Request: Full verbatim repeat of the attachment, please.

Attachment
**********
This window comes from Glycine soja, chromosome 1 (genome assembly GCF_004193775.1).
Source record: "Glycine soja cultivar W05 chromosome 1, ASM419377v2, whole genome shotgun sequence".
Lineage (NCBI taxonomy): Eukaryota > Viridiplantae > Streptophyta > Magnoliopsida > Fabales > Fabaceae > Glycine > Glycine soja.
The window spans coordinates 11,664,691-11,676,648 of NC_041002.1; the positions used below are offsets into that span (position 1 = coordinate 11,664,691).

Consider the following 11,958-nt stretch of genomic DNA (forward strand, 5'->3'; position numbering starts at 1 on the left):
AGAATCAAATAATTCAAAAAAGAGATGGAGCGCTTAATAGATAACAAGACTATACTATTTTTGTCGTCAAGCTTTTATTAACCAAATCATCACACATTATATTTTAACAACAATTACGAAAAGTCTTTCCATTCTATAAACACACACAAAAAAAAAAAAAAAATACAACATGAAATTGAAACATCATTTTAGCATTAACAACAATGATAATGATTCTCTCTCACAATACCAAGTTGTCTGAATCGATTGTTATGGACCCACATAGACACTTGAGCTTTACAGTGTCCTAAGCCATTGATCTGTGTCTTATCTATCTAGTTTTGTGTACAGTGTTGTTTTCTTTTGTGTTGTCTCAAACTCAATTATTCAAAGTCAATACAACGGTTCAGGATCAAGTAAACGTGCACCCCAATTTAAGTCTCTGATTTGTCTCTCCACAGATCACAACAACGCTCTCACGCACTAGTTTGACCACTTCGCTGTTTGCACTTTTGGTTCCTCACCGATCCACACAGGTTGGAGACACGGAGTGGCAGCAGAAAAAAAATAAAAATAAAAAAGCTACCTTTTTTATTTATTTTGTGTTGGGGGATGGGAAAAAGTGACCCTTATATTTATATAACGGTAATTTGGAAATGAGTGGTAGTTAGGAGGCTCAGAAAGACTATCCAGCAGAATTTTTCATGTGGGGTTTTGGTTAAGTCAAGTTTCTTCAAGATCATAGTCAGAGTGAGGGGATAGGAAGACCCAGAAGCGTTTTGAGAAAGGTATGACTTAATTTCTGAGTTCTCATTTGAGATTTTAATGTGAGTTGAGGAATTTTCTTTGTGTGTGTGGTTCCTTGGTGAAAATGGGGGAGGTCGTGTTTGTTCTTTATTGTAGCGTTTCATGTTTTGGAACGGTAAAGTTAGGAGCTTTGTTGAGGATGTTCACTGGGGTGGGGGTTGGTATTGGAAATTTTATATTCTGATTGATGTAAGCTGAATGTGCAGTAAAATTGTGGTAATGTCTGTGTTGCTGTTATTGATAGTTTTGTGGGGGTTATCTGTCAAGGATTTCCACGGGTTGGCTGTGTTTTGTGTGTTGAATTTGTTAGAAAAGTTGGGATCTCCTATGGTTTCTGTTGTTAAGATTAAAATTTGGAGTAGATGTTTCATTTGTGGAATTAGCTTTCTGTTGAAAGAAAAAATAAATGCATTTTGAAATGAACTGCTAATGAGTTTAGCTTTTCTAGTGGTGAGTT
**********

This window comes from Glycine soja, chromosome 1 (genome assembly GCF_004193775.1).
Source record: "Glycine soja cultivar W05 chromosome 1, ASM419377v2, whole genome shotgun sequence".
Lineage (NCBI taxonomy): Eukaryota > Viridiplantae > Streptophyta > Magnoliopsida > Fabales > Fabaceae > Glycine > Glycine soja.
The window spans coordinates 11,664,691-11,676,648 of NC_041002.1; the positions used below are offsets into that span (position 1 = coordinate 11,664,691).

Consider the following 11,958-nt stretch of genomic DNA (forward strand, 5'->3'; position numbering starts at 1 on the left):
AGAATCAAATAATTCAAAAAAGAGATGGAGCGCTTAATAGATAACAAGACTATACTATTTTTGTCGTCAAGCTTTTATTAACCAAATCATCACACATTATATTTTAACAACAATTACGAAAAGTCTTTCCATTCTATAAACACACACAAAAAAAAAAAAAAAATACAACATGAAATTGAAACATCATTTTAGCATTAACAACAATGATAATGATTCTCTCTCACAATACCAAGTTGTCTGAATCGATTGTTATGGACCCACATAGACACTTGAGCTTTACAGTGTCCTAAGCCATTGATCTGTGTCTTATCTATCTAGTTTTGTGTACAGTGTTGTTTTCTTTTGTGTTGTCTCAAACTCAATTATTCAAAGTCAATACAACGGTTCAGGATCAAGTAAACGTGCACCCCAATTTAAGTCTCTGATTTGTCTCTCCACAGATCACAACAACGCTCTCACGCACTAGTTTGACCACTTCGCTGTTTGCACTTTTGGTTCCTCACCGATCCACACAGGTTGGAGACACGGAGTGGCAGCAGAAAAAAAATAAAAATAAAAAAGCTACCTTTTTTATTTATTTTGTGTTGGGGGATGGGAAAAAGTGACCCTTATATTTATATAACGGTAATTTGGAAATGAGTGGTAGTTAGGAGGCTCAGAAAGACTATCCAGCAGAATTTTTCATGTGGGGTTTTGGTTAAGTCAAGTTTCTTCAAGATCATAGTCAGAGTGAGGGGATAGGAAGACCCAGAAGCGTTTTGAGAAAGGTATGACTTAATTTCTGAGTTCTCATTTGAGATTTTAATGTGAGTTGAGGAATTTTCTTTGTGTGTGTGGTTCCTTGGTGAAAATGGGGGAGGTCGTGTTTGTTCTTTATTGTAGCGTTTCATGTTTTGGAACGGTAAAGTTAGGAGCTTTGTTGAGGATGTTCACTGGGGTGGGGGTTGGTATTGGAAATTTTATATTCTGATTGATGTAAGCTGAATGTGCAGTAAAATTGTGGTAATGTCTGTGTTGCTGTTATTGATAGTTTTGTGGGGGTTATCTGTCAAGGATTTCCACGGGTTGGCTGTGTTTTGTGTGTTGAATTTGTTAGAAAAGTTGGGATCTCCTATGGTTTCTGTTGTTAAGATTAAAATTTGGAGTAGATGTTTCATTTGTGGAATTAGCTTTCTGTTGAAAGAAAAAATAAATGCATTTTGAAATGAACTGCTAATGAGTTTAGCTTTTCTAGTGGTGAGTT